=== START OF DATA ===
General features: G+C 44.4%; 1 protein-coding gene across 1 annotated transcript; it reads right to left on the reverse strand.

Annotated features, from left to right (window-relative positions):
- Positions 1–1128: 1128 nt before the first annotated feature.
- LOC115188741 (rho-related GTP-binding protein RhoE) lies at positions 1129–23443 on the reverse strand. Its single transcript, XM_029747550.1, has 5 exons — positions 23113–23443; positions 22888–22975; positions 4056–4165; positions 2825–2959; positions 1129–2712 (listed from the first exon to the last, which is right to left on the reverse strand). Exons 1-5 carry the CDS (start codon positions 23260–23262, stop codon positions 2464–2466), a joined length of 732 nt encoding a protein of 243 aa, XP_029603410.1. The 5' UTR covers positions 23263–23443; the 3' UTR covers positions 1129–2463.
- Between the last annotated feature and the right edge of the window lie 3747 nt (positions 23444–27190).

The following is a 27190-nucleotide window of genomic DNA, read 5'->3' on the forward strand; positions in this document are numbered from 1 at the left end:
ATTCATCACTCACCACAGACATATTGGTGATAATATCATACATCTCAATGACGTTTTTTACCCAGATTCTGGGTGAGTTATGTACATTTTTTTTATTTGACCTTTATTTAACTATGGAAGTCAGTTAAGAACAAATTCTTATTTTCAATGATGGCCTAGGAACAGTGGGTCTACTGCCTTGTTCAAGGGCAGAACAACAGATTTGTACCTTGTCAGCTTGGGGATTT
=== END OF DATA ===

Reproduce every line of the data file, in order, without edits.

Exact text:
General features: G+C 44.4%; 1 protein-coding gene across 1 annotated transcript; it reads right to left on the reverse strand.

Annotated features, from left to right (window-relative positions):
- Positions 1–1128: 1128 nt before the first annotated feature.
- LOC115188741 (rho-related GTP-binding protein RhoE) lies at positions 1129–23443 on the reverse strand. Its single transcript, XM_029747550.1, has 5 exons — positions 23113–23443; positions 22888–22975; positions 4056–4165; positions 2825–2959; positions 1129–2712 (listed from the first exon to the last, which is right to left on the reverse strand). Exons 1-5 carry the CDS (start codon positions 23260–23262, stop codon positions 2464–2466), a joined length of 732 nt encoding a protein of 243 aa, XP_029603410.1. The 5' UTR covers positions 23263–23443; the 3' UTR covers positions 1129–2463.
- Between the last annotated feature and the right edge of the window lie 3747 nt (positions 23444–27190).

The following is a 27190-nucleotide window of genomic DNA, read 5'->3' on the forward strand; positions in this document are numbered from 1 at the left end:
ATTCATCACTCACCACAGACATATTGGTGATAATATCATACATCTCAATGACGTTTTTTACCCAGATTCTGGGTGAGTTATGTACATTTTTTTTATTTGACCTTTATTTAACTATGGAAGTCAGTTAAGAACAAATTCTTATTTTCAATGATGGCCTAGGAACAGTGGGTCTACTGCCTTGTTCAAGGGCAGAACAACAGATTTGTACCTTGTCAGCTTGGGGATTT